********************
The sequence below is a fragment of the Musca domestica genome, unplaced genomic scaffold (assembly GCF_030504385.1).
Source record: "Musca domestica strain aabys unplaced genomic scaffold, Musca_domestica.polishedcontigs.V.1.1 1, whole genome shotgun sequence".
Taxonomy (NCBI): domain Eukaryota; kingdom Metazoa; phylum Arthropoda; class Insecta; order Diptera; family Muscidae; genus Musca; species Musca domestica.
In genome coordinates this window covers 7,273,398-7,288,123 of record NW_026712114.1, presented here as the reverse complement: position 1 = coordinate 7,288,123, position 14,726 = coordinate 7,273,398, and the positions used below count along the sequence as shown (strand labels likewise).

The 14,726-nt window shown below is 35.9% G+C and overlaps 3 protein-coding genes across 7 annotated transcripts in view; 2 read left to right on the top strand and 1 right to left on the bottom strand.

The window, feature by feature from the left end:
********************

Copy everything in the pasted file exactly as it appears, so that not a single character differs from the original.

The sequence below is a fragment of the Musca domestica genome, unplaced genomic scaffold (assembly GCF_030504385.1).
Source record: "Musca domestica strain aabys unplaced genomic scaffold, Musca_domestica.polishedcontigs.V.1.1 1, whole genome shotgun sequence".
Taxonomy (NCBI): domain Eukaryota; kingdom Metazoa; phylum Arthropoda; class Insecta; order Diptera; family Muscidae; genus Musca; species Musca domestica.
In genome coordinates this window covers 7,273,398-7,288,123 of record NW_026712114.1, presented here as the reverse complement: position 1 = coordinate 7,288,123, position 14,726 = coordinate 7,273,398, and the positions used below count along the sequence as shown (strand labels likewise).

The 14,726-nt window shown below is 35.9% G+C and overlaps 3 protein-coding genes across 7 annotated transcripts in view; 2 read left to right on the top strand and 1 right to left on the bottom strand.

The window, feature by feature from the left end: